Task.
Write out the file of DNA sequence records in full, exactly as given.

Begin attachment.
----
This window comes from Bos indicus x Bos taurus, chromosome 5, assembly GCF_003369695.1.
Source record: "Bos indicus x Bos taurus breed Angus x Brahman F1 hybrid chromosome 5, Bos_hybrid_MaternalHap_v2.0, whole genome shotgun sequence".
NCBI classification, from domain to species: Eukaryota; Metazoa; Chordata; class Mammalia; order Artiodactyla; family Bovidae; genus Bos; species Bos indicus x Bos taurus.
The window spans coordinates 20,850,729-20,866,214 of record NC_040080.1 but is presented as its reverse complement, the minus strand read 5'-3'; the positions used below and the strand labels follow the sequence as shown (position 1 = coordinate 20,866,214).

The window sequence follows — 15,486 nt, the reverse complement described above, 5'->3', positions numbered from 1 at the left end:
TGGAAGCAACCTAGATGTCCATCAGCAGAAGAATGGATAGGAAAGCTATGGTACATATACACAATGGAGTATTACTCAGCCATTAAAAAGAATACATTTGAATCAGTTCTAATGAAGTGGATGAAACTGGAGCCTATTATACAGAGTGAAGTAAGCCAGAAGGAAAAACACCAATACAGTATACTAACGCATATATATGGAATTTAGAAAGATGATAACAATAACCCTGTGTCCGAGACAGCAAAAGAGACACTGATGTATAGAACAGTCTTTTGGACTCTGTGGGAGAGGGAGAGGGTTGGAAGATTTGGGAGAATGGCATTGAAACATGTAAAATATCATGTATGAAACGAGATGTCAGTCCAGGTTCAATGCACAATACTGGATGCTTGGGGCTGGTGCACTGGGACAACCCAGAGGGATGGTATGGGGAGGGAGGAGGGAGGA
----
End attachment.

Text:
This window comes from Bos indicus x Bos taurus, chromosome 5, assembly GCF_003369695.1.
Source record: "Bos indicus x Bos taurus breed Angus x Brahman F1 hybrid chromosome 5, Bos_hybrid_MaternalHap_v2.0, whole genome shotgun sequence".
NCBI classification, from domain to species: Eukaryota; Metazoa; Chordata; class Mammalia; order Artiodactyla; family Bovidae; genus Bos; species Bos indicus x Bos taurus.
The window spans coordinates 20,850,729-20,866,214 of record NC_040080.1 but is presented as its reverse complement, the minus strand read 5'-3'; the positions used below and the strand labels follow the sequence as shown (position 1 = coordinate 20,866,214).

The window sequence follows — 15,486 nt, the reverse complement described above, 5'->3', positions numbered from 1 at the left end:
TGGAAGCAACCTAGATGTCCATCAGCAGAAGAATGGATAGGAAAGCTATGGTACATATACACAATGGAGTATTACTCAGCCATTAAAAAGAATACATTTGAATCAGTTCTAATGAAGTGGATGAAACTGGAGCCTATTATACAGAGTGAAGTAAGCCAGAAGGAAAAACACCAATACAGTATACTAACGCATATATATGGAATTTAGAAAGATGATAACAATAACCCTGTGTCCGAGACAGCAAAAGAGACACTGATGTATAGAACAGTCTTTTGGACTCTGTGGGAGAGGGAGAGGGTTGGAAGATTTGGGAGAATGGCATTGAAACATGTAAAATATCATGTATGAAACGAGATGTCAGTCCAGGTTCAATGCACAATACTGGATGCTTGGGGCTGGTGCACTGGGACAACCCAGAGGGATGGTATGGGGAGGGAGGAGGGAGGA